In our series on Jews behind bars, we have looked at the treatment of Jews in jail, at the organizations and people who try to inject Jewish flavour into the monotonous years in prison, and at Jews observing Passover behind bars.
But what does the Torah have to say about incarceration? Quite a lot, actually (although much of it isn’t very complimentary.)
Although the Torah prescribes many punishments including lashes and the death penalty, incarceration was rarely used. Perhaps the most famous person in the Torah to be incarcerated was Joseph who was imprisoned after Potiphar’s wife falsely accused him of trying to violate her. Later, Samson was confined by the Philistines. (Judg. 16:21) In both Joseph and Samson’s cases, the imprisonment was by non-Jewish authorities.
Elsewhere in the Torah, we are told of two other people who were incarcerated. One was a blasphemer (Lev. 24:10) and the other was a man involved in the forbidden activity of gathering wood on Shabbat. (Num. 15:32) As Rabbi Jill Jacobs and Rabbi Jonathan Crane point out, in both cases, the transgressors were placed in “mishmar —temporary custody—until Moses can ask God how to handle them. The closest modern analog seems to be ‘lockup,’ the cell where an arrested person is held until s/he is brought before a judge or released.”
Chabad rabbis in Quebec look out for Jewish prisoners
An excellent article in the Jewish Virtual Library points out that in the Talmudic period, there was an unpleasant type of incarceration used in situations in which the defendant deserved the death penalty, but could not be carried out for technical reasons. Known as hakhnasah la-kippah, (confinement in a “cell”), Maimonides describes “a prison seat that is placed in the prison, only as large as the person’s height, who has no place to lie down or sleep.”
Since then, Jewish courts have used confinement as a tool to compel compliance with its rulings or to deal with contempt of court. However, various halachic rulings dictated that prisoners were to be provided with food, clean quarters, and – separate therefrom – sanitary facilities.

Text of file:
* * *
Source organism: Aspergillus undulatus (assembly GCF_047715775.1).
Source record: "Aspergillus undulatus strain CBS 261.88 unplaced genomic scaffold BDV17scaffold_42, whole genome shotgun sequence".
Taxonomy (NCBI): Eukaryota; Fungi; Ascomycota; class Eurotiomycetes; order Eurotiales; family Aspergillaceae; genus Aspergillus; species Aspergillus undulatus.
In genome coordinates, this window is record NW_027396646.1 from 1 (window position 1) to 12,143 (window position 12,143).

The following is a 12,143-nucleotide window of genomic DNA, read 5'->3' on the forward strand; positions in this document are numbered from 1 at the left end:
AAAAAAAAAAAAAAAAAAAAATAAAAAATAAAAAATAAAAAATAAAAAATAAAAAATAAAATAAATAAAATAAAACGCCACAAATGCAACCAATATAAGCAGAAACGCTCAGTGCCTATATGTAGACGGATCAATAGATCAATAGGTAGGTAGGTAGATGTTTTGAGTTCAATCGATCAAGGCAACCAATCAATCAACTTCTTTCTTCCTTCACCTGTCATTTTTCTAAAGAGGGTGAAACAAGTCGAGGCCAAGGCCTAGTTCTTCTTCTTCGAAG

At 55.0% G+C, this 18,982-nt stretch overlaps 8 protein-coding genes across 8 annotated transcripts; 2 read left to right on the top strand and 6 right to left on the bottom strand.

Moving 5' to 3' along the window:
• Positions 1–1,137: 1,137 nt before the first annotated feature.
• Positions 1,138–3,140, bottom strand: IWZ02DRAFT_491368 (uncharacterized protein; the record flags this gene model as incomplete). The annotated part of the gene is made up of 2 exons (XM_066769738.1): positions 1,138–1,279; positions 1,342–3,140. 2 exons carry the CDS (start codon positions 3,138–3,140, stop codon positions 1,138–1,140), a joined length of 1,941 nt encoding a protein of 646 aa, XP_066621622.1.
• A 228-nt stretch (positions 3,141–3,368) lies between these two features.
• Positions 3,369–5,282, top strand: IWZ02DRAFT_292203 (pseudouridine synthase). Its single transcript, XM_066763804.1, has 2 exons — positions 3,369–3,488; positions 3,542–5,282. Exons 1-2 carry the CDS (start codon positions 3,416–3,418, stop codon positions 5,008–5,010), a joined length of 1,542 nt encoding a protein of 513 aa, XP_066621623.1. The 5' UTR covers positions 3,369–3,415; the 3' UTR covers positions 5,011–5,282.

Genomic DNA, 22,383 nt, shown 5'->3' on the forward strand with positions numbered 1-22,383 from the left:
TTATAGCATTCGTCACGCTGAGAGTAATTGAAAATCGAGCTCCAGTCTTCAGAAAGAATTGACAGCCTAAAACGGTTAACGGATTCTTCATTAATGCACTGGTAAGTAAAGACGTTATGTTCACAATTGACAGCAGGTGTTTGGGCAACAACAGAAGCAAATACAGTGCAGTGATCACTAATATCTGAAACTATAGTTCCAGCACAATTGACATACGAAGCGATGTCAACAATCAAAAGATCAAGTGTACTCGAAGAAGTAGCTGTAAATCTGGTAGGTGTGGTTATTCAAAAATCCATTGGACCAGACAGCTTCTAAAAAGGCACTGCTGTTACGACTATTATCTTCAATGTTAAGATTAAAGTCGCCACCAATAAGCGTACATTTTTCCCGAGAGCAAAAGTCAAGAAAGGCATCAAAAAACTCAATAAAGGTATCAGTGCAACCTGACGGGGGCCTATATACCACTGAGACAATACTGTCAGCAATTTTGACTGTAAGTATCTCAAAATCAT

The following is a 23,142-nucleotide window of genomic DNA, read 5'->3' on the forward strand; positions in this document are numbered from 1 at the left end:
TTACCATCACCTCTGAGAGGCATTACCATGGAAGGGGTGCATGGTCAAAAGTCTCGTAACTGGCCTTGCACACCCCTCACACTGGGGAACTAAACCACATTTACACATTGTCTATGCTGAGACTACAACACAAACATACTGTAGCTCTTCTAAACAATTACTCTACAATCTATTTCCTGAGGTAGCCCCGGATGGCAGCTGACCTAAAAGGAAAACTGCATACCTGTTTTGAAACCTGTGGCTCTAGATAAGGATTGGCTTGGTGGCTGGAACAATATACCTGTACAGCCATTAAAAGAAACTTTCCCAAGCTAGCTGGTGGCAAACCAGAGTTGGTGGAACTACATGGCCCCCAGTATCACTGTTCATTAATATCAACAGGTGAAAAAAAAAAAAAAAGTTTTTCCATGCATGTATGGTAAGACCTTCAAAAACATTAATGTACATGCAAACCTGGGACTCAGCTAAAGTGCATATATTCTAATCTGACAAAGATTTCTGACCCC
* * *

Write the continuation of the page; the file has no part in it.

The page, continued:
Rabbi Sholom Lipskar writes that the Torah does not view prisons as an approved means of punishment. “The criminal justice system punishments should effect direct results and benefits for all parties involved: the perpetrator, victim and society in general. … Imprisonment does not serve these functions. It certainly brings no benefit (short or long term) to the victim. It appears to offer only temporary benefit to society (taking into account the high percentage of recidivism and the increasing numbers of people being sent ‘away’). And it obviously does no good for the inmate. On the contrary, prison inhibits and limits man’s potential, destroys families and breeds bitterness, anger, insensitivity and eventual recidivism.”
Rabbinical students Peretz Schapiro and Dov Kalmensohn spent a summer travelling from prison to prison visiting Jewish inmates. Before setting off, Schapiro asked the head of their yeshiva what they could share to to lift the spirits of the Jewish prisoners.
He told them that of all the great personalities in the Torah, including the Patriarchs and Moses, only Joseph, while in prison, is called a “successful man.” When things are going right for someone and he enjoys success in what he is doing, it’s not real success, rather the result of circumstance. But when things are not going right and the person still remains positive and focused on his goal, he is a successful person. Joseph, who was hated by his brothers, sold into slavery and thrown into a dungeon for a crime he didn’t commit, had every right to be angry at society and lose focus. However, even after these terrible things had befallen him, he kept a positive outlook and a good attitude.
Another site quotes the Talmud in explaining the importance of this work, “We read in Tractate Berachot: Once when rabbi Chanina became gravely ill, Rabbi Yochanan came by and sat down to visit him. … Rabbi Yochanan remembered that Rabbi Chanina healed someone with the exact same illness. Rabbi Yochanan then said, ‘rabbi, why don’t you heal yourself?’ He responded, ‘Prisoners cannot take themselves out of their own prison.’ Thereupon, rabbi Yochanan got up and healed him.”
What is the Birkat HaGomel? Jewish Blessing for Gratitude
And when the prisoner is finally released, Judaism has a blessing for that. The Gomel is a short prayer of thanksgiving that is recited when is one delivered safely from several life-threatening situations. Although it is more commonly recited after recovering from a serious illness or completion a perilous voyage, the blessing is also recited after release from a dangerous imprisonment. “Boruch atah… hagomel l’chayavim tovot shegmoloni kol tuv” – Blessed are You Hashem King of the Universe, who bestows good things upon the guilty, who has bestowed every goodness upon me.”